The British Empire was frequently violent, but, as the eminent historian of empire worldwide, Professor John Darwin of the University of Oxford, has observed, that is hardly remarkable: “Plainly, [the Empire’s] authority depended ultimately (and sometimes immediately) upon the use of violence. But then so has that of almost every state in history, precolonial, colonial and postcolonial (and things are not getting any better). To say that violence played a central part in Britain’s imperial history is not to add much to the sum of knowledge”.[10]

Except for pacifists, not all violence is morally wrong. Sometimes imperial violence was immoral; sometimes, it was moral. For example, the British Empire was at its most violent in the struggle to defeat Nazism in 1939-45—a violent struggle that most Scots regard as morally justified.

On the British Empire

“British Empire … engaged in widespread colonial violence and oppression”; “The British Empire left a legacy of injustice, pillaging and stealing, with no concern for the long-term impact on indigenous lands and peoples.”

As an overall summary of the British Empire, such statements in the museum’s display are historically insupportable, for at least the following reasons:

  • The British Empire was among the first states in the world’s history to abolish slave-trading and slavery on the Christian principle that all human beings are basically equal under God, regardless of race or degree of cultural development;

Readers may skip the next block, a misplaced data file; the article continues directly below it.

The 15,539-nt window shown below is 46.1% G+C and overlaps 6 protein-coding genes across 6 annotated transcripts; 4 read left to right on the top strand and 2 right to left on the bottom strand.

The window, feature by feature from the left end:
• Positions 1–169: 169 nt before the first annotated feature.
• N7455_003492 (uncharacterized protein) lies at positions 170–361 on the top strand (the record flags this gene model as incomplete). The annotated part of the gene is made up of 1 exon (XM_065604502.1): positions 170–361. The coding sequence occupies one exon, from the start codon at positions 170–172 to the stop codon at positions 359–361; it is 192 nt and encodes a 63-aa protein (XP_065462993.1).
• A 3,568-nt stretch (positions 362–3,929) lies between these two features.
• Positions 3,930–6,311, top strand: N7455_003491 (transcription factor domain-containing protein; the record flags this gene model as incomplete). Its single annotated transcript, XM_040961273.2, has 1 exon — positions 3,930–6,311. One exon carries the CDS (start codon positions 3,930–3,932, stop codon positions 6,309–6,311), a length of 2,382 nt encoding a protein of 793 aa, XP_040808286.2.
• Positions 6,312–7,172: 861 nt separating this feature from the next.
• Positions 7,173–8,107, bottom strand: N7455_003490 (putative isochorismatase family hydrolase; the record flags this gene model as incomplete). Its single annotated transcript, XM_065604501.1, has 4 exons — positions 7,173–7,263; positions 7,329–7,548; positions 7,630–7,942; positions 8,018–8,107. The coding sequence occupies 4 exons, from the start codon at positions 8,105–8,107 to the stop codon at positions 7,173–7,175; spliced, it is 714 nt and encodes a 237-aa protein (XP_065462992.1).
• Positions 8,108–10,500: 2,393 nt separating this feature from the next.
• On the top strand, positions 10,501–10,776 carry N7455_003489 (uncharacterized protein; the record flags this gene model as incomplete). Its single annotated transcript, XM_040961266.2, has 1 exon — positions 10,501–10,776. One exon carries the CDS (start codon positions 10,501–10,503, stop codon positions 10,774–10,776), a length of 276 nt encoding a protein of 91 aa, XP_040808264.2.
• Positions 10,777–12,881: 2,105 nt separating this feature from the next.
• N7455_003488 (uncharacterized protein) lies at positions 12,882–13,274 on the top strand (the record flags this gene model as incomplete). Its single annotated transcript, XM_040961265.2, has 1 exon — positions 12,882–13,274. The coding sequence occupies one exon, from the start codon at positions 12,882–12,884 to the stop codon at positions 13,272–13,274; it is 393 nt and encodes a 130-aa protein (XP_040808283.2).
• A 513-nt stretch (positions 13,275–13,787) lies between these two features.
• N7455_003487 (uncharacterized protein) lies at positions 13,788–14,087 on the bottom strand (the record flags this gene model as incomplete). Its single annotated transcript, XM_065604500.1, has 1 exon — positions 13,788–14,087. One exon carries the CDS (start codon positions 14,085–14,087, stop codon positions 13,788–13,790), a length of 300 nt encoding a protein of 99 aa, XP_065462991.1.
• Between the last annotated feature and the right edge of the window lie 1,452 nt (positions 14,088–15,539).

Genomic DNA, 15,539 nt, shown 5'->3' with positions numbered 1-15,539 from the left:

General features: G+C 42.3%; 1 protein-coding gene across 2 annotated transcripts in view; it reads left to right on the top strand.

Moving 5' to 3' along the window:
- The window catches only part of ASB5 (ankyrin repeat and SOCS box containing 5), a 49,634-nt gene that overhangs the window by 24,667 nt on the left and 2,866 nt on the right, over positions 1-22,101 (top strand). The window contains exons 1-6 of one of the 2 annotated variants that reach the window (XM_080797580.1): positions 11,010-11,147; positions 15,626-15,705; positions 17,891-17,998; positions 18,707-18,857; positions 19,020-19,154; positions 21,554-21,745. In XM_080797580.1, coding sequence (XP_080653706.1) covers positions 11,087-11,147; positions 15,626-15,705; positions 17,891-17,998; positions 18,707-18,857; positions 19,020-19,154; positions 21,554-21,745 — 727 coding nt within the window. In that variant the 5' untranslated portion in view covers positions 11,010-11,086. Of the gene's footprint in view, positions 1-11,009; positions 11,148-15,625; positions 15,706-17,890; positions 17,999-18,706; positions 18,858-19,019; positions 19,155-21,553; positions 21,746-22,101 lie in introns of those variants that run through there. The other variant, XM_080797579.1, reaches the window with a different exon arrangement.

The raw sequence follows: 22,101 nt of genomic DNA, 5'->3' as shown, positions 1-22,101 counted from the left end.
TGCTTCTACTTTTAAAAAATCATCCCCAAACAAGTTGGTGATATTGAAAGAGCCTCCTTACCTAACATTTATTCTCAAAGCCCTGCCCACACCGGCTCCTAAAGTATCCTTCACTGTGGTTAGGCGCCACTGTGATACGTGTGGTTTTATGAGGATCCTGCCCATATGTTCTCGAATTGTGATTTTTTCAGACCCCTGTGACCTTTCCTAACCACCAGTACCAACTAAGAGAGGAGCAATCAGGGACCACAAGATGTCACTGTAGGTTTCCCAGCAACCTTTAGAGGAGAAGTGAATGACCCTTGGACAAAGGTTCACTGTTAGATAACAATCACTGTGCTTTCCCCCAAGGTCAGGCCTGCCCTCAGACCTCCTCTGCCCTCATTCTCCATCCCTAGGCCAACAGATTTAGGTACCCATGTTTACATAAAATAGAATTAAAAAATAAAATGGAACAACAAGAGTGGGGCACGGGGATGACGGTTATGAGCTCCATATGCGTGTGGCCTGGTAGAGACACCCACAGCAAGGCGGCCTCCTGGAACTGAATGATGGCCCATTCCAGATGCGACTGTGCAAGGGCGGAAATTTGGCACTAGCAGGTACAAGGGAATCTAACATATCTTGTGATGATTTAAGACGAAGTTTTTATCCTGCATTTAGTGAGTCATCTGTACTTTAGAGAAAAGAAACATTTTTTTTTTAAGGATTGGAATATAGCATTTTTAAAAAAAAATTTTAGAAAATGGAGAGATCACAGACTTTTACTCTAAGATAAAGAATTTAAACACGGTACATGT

• it subsequently devoted the second half of its life to suppressing slave-trading and slavery worldwide—from Brazil across Africa, the Middle East, and India, to Australasia–for a century-and-a-half;
  • it liberated slaves, women, and captives by suppressing human sacrifice in West Africa, female genital mutilation in East Africa, suttee and female infanticide in India, and head-hunting in New Zealand;
  • it eliminated famine in India by 1900, according to the Bengali-born economic historian, Tirthankar Roy;[11]
  • its war against the Boer Republics in South Africa in 1899-1902 was supported by most black Africans and African Americans, because the republics were constitutionally committed to permanent white supremacy;
  • its war against Nazism in 1939-45 was widely supported by black Africans, not least in South Africa, who were well aware of what they could expect from a triumphant Hitler;
  • it, alone with Greece, offered the massively murderous racist regime in Nazi Germany the only military resistance between May 1940 and June 1941;